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Summary of The Psychology of Money 

Short summary

Morgan Housel is a multi-award-winning business writer and former columnist at The Wall Street Journal and The Motley Fool; a career path motivated by his passion for financial freedom. Housel wanted the freedom to choose where he worked, how he worked and for whom he worked. Having tasted some of that, he set out to write The Psychology of Money from a place of personal experience and deep historical research. He argues that doing well with money doesn't have as much to do with knowledge as it has to do with behavior. And behavior is one of the hardest things to teach, but Housel goes deep into it in The Psychology of Money, showing readers little behavioral changes that will greatly impact their net worth.

Key points


No one is crazy

Have you had this experience before? You were reading the biography of someone you respect then came across an incident where they made a bad money decision and you thought they were crazy!

Or, maybe you were told of a relative or neighbor who was once wealthy that lost almost all their wealth in a short time —and got angry at how they couldn't manage their money. Many of us have had such experiences one way or another.

When you see how people handle money, you will be tempted to think some of them are crazy. But no one is crazy. People make terrible money decisions all the time, but it's not because they don't think properly. It's just that when it comes to money, we are all different.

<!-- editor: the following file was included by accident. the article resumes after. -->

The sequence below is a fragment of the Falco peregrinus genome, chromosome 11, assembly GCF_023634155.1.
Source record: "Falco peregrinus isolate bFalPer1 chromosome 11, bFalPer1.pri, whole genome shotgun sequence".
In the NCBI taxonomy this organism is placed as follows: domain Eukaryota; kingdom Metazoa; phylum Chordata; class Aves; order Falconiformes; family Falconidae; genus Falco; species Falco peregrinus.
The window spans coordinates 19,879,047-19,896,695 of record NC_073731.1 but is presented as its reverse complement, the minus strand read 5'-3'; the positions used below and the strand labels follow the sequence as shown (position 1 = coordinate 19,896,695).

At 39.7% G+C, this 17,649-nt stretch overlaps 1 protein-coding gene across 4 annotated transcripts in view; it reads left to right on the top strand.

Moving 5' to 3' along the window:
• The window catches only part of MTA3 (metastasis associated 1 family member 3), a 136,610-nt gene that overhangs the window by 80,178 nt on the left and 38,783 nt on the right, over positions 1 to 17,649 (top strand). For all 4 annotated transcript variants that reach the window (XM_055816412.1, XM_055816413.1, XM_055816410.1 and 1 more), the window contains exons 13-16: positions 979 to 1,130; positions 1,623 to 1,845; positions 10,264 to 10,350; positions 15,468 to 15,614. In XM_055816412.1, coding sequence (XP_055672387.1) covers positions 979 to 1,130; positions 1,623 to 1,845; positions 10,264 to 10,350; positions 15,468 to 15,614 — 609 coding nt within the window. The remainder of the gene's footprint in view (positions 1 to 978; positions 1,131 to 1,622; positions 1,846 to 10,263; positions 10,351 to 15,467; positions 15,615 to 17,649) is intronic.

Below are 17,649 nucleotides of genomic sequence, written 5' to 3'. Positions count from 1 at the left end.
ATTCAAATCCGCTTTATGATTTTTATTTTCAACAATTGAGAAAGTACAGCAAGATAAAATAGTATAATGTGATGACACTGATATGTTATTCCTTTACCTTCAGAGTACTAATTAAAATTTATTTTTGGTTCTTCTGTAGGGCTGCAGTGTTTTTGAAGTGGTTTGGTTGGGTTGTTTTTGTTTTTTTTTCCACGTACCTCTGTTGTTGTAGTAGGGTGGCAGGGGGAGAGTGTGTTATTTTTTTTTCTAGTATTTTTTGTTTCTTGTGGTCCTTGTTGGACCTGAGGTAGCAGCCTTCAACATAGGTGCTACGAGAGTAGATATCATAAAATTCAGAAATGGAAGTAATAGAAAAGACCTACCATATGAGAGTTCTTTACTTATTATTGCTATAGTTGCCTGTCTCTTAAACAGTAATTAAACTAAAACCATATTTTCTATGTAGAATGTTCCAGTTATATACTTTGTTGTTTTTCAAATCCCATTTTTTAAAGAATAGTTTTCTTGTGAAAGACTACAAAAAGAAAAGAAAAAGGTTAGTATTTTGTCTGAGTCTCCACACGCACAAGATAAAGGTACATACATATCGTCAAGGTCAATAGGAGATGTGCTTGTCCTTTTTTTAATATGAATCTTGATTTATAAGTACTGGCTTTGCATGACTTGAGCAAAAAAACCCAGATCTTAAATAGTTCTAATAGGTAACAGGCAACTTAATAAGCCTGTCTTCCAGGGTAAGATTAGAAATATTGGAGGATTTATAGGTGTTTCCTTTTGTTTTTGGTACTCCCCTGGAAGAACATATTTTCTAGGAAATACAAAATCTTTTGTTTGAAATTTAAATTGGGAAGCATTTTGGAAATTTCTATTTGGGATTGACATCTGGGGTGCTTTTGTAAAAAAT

Housel estimates that your experience with money makes up 0.00000001% of what the rest of the world experiences. People born in different generations tend to have varying views of money and this affects everything, including how they invest. For example, if you were born when inflation was low, you're more likely to invest in bonds compared to someone born in the heights of economic inflation.
Doing well with money has a little to do with how smart you are and a lot to do with how you behave. And behavior is hard to teach, even to really smart people. ~ Morgan Housel
We have been programmed to believe the results we get are 100% the consequences of our actions. When you fail, it's because you did something wrong. And when you succeed with an investment, you're a good investor. But reality isn't always so. Smart, well-calculated investment decisions have failed, and many profits have been obtained from seemingly unwise ones. Clearly, there is more to success than smarts and hard work.

Luck plays a role. We can't tell how much luck goes into success, but we do know it's undeniable. Success is usually not untraceable to favorable events like meeting mentors or being in the right place at the right time — that's the uncontrollable factor, that's the luck.
It's pride to assume all your successes are direct results of your hard work alone.
The opposite is also true. Some failures are due to unfavorable circumstances. Death, accidents, uncontrollable world events, etc., have shortchanged people and made them appear to be failures. The bottom line is, don't be quick to judge people's finances when you don't know the whole story.

We can do almost nothing about luck and risk and how they affect our finances. But there are other things in our control. And it's wisdom to focus on maximizing the things you can control...let's talk about those things.

Stop chasing money

Modern capitalism is a coin with both good and bad sides. On the one hand, it helps you accumulate wealth that can be transferred to your kids after you're dead. That's the good part. The other side of the coin is that it fosters envy. The type of envy that turns you into a perpetual money chaser.
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Be keen about playing a long-term game


The happiness code


Don't aim to be rich, aim to be wealthy



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